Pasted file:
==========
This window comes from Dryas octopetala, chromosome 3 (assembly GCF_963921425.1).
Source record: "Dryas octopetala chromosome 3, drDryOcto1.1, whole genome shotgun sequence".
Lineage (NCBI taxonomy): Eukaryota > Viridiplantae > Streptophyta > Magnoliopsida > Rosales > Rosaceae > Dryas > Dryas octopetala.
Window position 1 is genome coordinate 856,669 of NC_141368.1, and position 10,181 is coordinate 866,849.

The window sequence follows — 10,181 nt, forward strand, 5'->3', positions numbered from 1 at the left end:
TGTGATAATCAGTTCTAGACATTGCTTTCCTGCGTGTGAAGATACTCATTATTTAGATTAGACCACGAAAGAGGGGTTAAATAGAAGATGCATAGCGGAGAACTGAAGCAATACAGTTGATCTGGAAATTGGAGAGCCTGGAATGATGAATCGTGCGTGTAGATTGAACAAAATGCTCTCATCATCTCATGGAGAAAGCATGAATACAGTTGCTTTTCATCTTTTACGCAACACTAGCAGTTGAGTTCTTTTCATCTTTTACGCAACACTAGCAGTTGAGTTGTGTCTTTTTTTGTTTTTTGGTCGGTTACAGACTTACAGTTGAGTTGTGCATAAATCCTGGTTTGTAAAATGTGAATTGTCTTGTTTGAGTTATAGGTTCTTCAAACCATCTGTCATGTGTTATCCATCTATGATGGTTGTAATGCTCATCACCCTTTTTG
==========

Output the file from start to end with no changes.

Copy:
This window comes from Dryas octopetala, chromosome 3 (assembly GCF_963921425.1).
Source record: "Dryas octopetala chromosome 3, drDryOcto1.1, whole genome shotgun sequence".
Lineage (NCBI taxonomy): Eukaryota > Viridiplantae > Streptophyta > Magnoliopsida > Rosales > Rosaceae > Dryas > Dryas octopetala.
Window position 1 is genome coordinate 856,669 of NC_141368.1, and position 10,181 is coordinate 866,849.

The window sequence follows — 10,181 nt, forward strand, 5'->3', positions numbered from 1 at the left end:
TGTGATAATCAGTTCTAGACATTGCTTTCCTGCGTGTGAAGATACTCATTATTTAGATTAGACCACGAAAGAGGGGTTAAATAGAAGATGCATAGCGGAGAACTGAAGCAATACAGTTGATCTGGAAATTGGAGAGCCTGGAATGATGAATCGTGCGTGTAGATTGAACAAAATGCTCTCATCATCTCATGGAGAAAGCATGAATACAGTTGCTTTTCATCTTTTACGCAACACTAGCAGTTGAGTTCTTTTCATCTTTTACGCAACACTAGCAGTTGAGTTGTGTCTTTTTTTGTTTTTTGGTCGGTTACAGACTTACAGTTGAGTTGTGCATAAATCCTGGTTTGTAAAATGTGAATTGTCTTGTTTGAGTTATAGGTTCTTCAAACCATCTGTCATGTGTTATCCATCTATGATGGTTGTAATGCTCATCACCCTTTTTG